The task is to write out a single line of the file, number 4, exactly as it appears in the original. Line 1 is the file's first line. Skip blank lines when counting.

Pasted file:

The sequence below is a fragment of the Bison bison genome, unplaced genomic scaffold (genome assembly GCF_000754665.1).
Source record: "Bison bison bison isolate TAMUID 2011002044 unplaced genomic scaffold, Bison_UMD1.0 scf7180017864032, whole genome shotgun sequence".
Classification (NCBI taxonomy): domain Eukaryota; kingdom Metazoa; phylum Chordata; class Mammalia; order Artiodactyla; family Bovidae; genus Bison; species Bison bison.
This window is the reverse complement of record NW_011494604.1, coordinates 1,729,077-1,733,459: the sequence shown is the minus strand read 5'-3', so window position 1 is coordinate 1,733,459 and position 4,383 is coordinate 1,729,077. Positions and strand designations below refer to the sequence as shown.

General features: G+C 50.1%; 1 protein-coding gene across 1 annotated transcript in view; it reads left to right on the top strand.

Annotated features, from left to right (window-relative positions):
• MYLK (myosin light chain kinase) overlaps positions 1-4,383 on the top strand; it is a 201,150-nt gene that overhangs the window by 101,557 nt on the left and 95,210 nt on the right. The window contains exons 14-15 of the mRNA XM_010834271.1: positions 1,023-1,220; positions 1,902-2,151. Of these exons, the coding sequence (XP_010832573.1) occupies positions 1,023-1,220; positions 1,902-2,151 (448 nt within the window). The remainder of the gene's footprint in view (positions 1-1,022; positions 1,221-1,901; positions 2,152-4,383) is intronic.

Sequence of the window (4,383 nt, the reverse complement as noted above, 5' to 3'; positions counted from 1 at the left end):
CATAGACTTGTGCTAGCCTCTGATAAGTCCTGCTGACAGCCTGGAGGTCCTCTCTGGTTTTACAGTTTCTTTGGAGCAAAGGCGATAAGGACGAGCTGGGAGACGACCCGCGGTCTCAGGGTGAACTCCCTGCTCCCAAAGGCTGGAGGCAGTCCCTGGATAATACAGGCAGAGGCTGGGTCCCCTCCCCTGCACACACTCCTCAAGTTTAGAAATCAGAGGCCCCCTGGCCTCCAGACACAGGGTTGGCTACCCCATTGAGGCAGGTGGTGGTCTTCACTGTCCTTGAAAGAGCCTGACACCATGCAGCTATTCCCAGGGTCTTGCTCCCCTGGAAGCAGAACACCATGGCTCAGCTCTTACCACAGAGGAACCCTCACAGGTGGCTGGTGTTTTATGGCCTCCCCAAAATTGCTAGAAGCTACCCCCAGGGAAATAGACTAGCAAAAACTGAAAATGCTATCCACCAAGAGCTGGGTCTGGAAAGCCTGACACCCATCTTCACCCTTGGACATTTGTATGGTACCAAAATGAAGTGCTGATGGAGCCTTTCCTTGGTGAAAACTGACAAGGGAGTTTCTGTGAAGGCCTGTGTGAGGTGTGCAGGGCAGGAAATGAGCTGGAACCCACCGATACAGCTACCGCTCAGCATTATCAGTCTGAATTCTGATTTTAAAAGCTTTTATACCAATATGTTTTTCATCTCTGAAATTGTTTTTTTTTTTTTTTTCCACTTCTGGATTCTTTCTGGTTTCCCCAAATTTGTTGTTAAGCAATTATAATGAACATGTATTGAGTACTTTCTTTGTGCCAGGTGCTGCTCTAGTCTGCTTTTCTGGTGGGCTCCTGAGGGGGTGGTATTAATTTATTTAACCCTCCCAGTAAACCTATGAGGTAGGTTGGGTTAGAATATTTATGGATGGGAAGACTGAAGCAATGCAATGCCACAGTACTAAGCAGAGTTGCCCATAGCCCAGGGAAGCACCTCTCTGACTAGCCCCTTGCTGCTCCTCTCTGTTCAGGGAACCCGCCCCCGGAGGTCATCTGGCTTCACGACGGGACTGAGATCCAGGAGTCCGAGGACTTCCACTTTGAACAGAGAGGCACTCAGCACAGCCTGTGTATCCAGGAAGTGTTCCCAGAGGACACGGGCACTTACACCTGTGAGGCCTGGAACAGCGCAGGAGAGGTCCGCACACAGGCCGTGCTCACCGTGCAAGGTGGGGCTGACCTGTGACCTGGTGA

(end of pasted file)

This window is the reverse complement of record NW_011494604.1, coordinates 1,729,077-1,733,459: the sequence shown is the minus strand read 5'-3', so window position 1 is coordinate 1,733,459 and position 4,383 is coordinate 1,729,077. Positions and strand designations below refer to the sequence as shown.